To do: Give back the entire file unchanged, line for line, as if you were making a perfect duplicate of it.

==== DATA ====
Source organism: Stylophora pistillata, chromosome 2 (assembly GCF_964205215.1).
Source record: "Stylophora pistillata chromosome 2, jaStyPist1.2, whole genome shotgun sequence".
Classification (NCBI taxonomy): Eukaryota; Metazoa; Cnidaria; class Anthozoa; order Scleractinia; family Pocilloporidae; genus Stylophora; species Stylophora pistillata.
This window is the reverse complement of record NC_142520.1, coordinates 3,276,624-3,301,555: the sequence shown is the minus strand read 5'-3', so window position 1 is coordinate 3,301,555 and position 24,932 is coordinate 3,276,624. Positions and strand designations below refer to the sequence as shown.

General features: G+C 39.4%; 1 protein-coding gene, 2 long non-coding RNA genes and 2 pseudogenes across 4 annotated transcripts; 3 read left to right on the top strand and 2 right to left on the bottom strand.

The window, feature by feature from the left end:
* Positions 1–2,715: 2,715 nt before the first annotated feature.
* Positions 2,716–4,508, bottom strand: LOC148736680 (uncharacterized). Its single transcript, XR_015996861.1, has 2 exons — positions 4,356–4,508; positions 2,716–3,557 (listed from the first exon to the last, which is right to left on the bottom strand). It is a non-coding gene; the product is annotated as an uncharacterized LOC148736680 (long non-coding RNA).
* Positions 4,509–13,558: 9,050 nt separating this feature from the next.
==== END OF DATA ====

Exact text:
Source organism: Stylophora pistillata, chromosome 2 (assembly GCF_964205215.1).
Source record: "Stylophora pistillata chromosome 2, jaStyPist1.2, whole genome shotgun sequence".
Classification (NCBI taxonomy): Eukaryota; Metazoa; Cnidaria; class Anthozoa; order Scleractinia; family Pocilloporidae; genus Stylophora; species Stylophora pistillata.
This window is the reverse complement of record NC_142520.1, coordinates 3,276,624-3,301,555: the sequence shown is the minus strand read 5'-3', so window position 1 is coordinate 3,301,555 and position 24,932 is coordinate 3,276,624. Positions and strand designations below refer to the sequence as shown.

General features: G+C 39.4%; 1 protein-coding gene, 2 long non-coding RNA genes and 2 pseudogenes across 4 annotated transcripts; 3 read left to right on the top strand and 2 right to left on the bottom strand.

The window, feature by feature from the left end:
* Positions 1–2,715: 2,715 nt before the first annotated feature.
* Positions 2,716–4,508, bottom strand: LOC148736680 (uncharacterized). Its single transcript, XR_015996861.1, has 2 exons — positions 4,356–4,508; positions 2,716–3,557 (listed from the first exon to the last, which is right to left on the bottom strand). It is a non-coding gene; the product is annotated as an uncharacterized LOC148736680 (long non-coding RNA).
* Positions 4,509–13,558: 9,050 nt separating this feature from the next.